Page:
On the mind of the Rev. Paul Kennedy

Sep 30, 2022

Today’s spiritual reflection comes from the Rev. Paul Kennedy, Priest in Charge at St. Vedast-alias-Foster, our sister parish in London.

The late Queen’s body was coming to London to rest in state in Westminster’s ancient Great Hall, the oldest part of our Houses of Parliament. At the same time, some 200 ministers met on a Zoom call to share their ethos and their diaries. We had been offered the opportunity to be chaplains to the queue (line) of people waiting to pay their respects to our late Queen. This was a momentous time for Britain, the passing of our monarch marking the passing of the post War era.

I was struck when a Muslim chaplain suggested that the Christian chaplains majored on Friday and the Muslim chaplains could, in turn, major on Sunday morning. Thus ministers could both attend to their regular duties and be chaplains to the queue. This summed up the ethos of the chaplaincy team. We were there not to evangelise but to be a presence and to offer the opportunity for conversation, reflection and comfort. This is very similar to the role King Charles III perceives for himself as “Defender of the faith”, ensuring that there is space for faith.

I did two shifts towards the end of the queue. My first was with a humanist chaplain; my second with a Christian priest, with a rabbi ministering a bit further along. Mainly it was talking and reflecting, occasionally accompanying someone to the first aid tent, also the ubiquitous selfie. The Queen was such a constant presence in all of our lives that her passing recalled, for many, the death of their own loved ones: parents or grandparents; siblings or friends; as well as recalling our own frail mortality. Despite people queueing for about seven hours, on my shifts, everyone was upbeat in their tiredness with the companionship of the new friends that they’d made. Strangers kept places in the queue, while toilets and coffee were sought.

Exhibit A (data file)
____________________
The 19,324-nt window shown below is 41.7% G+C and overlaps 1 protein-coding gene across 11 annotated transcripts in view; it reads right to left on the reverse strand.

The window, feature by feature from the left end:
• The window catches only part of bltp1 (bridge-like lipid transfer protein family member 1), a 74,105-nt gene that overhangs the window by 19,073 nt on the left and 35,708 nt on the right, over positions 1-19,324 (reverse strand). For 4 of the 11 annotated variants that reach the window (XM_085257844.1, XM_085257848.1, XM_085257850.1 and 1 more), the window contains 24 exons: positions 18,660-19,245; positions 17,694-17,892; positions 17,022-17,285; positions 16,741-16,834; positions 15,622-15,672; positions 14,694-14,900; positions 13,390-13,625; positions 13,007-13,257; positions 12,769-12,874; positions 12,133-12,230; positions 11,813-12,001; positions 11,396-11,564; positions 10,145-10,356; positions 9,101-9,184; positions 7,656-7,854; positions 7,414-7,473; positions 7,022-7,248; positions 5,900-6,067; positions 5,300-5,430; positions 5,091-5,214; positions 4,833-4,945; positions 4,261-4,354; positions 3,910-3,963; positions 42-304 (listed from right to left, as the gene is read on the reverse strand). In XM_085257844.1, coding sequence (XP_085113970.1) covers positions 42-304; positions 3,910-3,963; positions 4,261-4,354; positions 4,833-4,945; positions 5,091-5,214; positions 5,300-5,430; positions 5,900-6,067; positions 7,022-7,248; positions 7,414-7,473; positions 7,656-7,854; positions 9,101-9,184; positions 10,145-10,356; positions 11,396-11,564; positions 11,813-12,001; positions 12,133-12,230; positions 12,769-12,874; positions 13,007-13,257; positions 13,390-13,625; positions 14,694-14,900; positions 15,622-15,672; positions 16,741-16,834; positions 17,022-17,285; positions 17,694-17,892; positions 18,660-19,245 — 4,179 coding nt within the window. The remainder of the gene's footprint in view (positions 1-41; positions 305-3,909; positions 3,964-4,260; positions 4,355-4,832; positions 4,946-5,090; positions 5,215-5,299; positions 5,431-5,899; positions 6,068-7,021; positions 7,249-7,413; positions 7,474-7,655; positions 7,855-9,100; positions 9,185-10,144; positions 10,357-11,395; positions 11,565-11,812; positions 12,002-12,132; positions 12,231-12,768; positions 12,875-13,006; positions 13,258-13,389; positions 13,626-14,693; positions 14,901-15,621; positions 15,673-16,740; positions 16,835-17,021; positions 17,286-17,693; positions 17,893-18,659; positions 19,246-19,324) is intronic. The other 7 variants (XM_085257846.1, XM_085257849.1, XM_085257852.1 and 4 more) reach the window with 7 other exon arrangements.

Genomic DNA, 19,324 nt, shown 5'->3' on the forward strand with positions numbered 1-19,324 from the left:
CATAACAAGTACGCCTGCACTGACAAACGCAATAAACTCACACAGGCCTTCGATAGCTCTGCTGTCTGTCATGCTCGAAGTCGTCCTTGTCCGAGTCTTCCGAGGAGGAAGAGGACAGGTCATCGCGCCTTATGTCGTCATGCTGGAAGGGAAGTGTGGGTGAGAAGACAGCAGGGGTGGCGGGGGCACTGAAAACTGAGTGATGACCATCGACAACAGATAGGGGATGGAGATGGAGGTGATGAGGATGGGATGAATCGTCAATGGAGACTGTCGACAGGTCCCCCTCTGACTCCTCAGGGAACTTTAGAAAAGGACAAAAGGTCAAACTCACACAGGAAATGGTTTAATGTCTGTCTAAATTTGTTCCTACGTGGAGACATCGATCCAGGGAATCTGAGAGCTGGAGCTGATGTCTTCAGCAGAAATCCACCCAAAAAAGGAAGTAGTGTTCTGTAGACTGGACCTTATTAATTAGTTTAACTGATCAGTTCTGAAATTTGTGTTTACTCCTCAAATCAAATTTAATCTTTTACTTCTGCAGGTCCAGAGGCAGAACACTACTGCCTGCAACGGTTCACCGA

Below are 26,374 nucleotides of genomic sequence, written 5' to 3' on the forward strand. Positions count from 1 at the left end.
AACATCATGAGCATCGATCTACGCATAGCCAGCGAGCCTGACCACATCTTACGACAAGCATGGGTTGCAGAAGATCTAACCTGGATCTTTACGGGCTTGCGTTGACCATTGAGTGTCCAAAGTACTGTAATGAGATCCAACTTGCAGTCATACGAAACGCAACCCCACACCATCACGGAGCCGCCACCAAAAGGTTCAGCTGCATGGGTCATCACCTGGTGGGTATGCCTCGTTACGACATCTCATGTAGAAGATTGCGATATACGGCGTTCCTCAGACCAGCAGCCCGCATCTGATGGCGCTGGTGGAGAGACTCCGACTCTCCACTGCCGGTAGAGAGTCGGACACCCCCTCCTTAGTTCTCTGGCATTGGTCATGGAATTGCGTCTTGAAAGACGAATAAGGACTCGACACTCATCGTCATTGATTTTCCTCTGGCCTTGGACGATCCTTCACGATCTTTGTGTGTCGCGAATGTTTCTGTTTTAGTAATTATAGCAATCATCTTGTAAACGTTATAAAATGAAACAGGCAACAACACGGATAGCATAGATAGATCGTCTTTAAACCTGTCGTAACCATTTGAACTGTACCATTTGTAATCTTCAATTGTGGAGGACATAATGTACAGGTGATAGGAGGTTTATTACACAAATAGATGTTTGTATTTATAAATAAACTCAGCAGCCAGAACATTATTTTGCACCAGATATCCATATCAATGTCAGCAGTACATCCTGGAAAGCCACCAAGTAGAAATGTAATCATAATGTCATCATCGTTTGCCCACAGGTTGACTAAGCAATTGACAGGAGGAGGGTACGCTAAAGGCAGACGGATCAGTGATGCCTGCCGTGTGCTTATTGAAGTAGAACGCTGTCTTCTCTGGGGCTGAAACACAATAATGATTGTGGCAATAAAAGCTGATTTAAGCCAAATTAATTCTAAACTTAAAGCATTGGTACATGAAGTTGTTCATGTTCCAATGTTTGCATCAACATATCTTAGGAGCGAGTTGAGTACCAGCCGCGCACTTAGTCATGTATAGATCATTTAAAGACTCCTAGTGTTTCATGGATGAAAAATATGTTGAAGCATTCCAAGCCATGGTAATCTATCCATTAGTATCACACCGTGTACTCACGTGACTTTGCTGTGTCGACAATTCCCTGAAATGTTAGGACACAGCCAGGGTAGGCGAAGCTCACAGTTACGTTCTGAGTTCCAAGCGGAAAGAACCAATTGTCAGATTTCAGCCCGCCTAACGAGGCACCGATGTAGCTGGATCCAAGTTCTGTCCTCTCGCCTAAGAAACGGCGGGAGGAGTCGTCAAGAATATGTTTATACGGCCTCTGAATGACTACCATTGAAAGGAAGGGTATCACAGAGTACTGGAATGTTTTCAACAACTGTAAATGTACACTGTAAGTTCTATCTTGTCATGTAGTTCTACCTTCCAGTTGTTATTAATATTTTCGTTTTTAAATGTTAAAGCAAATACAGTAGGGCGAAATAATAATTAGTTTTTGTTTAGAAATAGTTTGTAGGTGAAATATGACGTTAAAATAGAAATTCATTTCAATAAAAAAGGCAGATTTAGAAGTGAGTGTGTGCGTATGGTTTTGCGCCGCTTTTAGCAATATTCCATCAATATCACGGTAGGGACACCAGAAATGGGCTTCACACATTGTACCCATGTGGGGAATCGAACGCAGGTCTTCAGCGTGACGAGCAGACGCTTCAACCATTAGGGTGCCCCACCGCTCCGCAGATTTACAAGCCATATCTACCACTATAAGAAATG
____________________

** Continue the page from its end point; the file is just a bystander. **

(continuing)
The experience was so inspiring that I immediately decided to walk the queue when my second shift ended. I spent 10 hours, 7 pm to 5 am, over Thursday night / Friday morning. It felt like a pilgrimage: tired, cold, new friends, conversation, sharing and falling asleep on the floor. It was an incredible moment when we finally entered the Great Hall. The Queen’s coffin raised with the Royal Standard, crown and orb, soldiers standing guard in timeless dress uniforms and the complete silence. People who had been in conversation minutes earlier now in silent tears. Inaudibly we gave thanks and commended our Queen on to God following our own faith tradition.

It has been an incredible time for all of us in Britain and I was very conscious of our guests from the Ukraine: Iryna and her son Roman are with us in the Rectory. That week was a time of hope for them with an amazing counter attack. For us it was mourning but of course we have hope. Never before in our history have we had a new monarch and a new Prime Minister in the same week. A period of mourning passes onto a period of renewed activity and we look forward again.

God save the King